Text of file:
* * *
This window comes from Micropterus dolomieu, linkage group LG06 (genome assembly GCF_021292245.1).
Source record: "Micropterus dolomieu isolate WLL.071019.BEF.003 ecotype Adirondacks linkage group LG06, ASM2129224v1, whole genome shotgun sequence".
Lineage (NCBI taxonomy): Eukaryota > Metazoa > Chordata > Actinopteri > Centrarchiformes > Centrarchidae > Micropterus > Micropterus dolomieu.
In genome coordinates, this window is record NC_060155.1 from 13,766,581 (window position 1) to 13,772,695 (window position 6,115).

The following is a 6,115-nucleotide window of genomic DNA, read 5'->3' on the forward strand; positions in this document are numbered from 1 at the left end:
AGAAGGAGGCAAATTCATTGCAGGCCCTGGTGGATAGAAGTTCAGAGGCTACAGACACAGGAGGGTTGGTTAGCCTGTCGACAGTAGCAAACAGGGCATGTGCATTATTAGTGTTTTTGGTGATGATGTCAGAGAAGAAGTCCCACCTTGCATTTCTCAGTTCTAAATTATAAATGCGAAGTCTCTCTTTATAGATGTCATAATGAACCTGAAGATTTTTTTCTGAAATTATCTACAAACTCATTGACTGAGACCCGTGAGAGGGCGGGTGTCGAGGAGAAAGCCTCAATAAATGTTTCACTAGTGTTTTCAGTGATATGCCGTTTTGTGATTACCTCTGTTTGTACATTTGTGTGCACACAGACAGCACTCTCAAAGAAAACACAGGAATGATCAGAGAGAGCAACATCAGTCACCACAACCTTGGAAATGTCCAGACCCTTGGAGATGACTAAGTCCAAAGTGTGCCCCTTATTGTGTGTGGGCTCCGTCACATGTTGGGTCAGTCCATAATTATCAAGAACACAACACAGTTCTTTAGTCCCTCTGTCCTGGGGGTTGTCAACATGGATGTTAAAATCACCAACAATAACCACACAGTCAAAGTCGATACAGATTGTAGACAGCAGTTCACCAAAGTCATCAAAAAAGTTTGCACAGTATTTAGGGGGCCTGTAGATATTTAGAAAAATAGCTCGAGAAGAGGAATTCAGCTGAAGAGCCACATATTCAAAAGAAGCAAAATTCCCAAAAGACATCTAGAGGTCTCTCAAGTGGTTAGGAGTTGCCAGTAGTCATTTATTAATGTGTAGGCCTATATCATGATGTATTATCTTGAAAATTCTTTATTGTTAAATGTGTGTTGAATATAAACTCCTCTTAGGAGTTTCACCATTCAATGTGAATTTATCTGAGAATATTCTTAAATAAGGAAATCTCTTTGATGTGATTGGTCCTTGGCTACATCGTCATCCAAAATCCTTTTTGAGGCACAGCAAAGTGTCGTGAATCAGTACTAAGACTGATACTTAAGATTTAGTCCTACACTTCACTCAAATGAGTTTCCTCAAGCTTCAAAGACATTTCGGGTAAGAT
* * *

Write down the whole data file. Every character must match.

This window comes from Micropterus dolomieu, linkage group LG06 (genome assembly GCF_021292245.1).
Source record: "Micropterus dolomieu isolate WLL.071019.BEF.003 ecotype Adirondacks linkage group LG06, ASM2129224v1, whole genome shotgun sequence".
Lineage (NCBI taxonomy): Eukaryota > Metazoa > Chordata > Actinopteri > Centrarchiformes > Centrarchidae > Micropterus > Micropterus dolomieu.
In genome coordinates, this window is record NC_060155.1 from 13,766,581 (window position 1) to 13,772,695 (window position 6,115).

The following is a 6,115-nucleotide window of genomic DNA, read 5'->3' on the forward strand; positions in this document are numbered from 1 at the left end:
AGAAGGAGGCAAATTCATTGCAGGCCCTGGTGGATAGAAGTTCAGAGGCTACAGACACAGGAGGGTTGGTTAGCCTGTCGACAGTAGCAAACAGGGCATGTGCATTATTAGTGTTTTTGGTGATGATGTCAGAGAAGAAGTCCCACCTTGCATTTCTCAGTTCTAAATTATAAATGCGAAGTCTCTCTTTATAGATGTCATAATGAACCTGAAGATTTTTTTCTGAAATTATCTACAAACTCATTGACTGAGACCCGTGAGAGGGCGGGTGTCGAGGAGAAAGCCTCAATAAATGTTTCACTAGTGTTTTCAGTGATATGCCGTTTTGTGATTACCTCTGTTTGTACATTTGTGTGCACACAGACAGCACTCTCAAAGAAAACACAGGAATGATCAGAGAGAGCAACATCAGTCACCACAACCTTGGAAATGTCCAGACCCTTGGAGATGACTAAGTCCAAAGTGTGCCCCTTATTGTGTGTGGGCTCCGTCACATGTTGGGTCAGTCCATAATTATCAAGAACACAACACAGTTCTTTAGTCCCTCTGTCCTGGGGGTTGTCAACATGGATGTTAAAATCACCAACAATAACCACACAGTCAAAGTCGATACAGATTGTAGACAGCAGTTCACCAAAGTCATCAAAAAAGTTTGCACAGTATTTAGGGGGCCTGTAGATATTTAGAAAAATAGCTCGAGAAGAGGAATTCAGCTGAAGAGCCACATATTCAAAAGAAGCAAAATTCCCAAAAGACATCTAGAGGTCTCTCAAGTGGTTAGGAGTTGCCAGTAGTCATTTATTAATGTGTAGGCCTATATCATGATGTATTATCTTGAAAATTCTTTATTGTTAAATGTGTGTTGAATATAAACTCCTCTTAGGAGTTTCACCATTCAATGTGAATTTATCTGAGAATATTCTTAAATAAGGAAATCTCTTTGATGTGATTGGTCCTTGGCTACATCGTCATCCAAAATCCTTTTTGAGGCACAGCAAAGTGTCGTGAATCAGTACTAAGACTGATACTTAAGATTTAGTCCTACACTTCACTCAAATGAGTTTCCTCAAGCTTCAAAGACATTTCGGGTAAGAT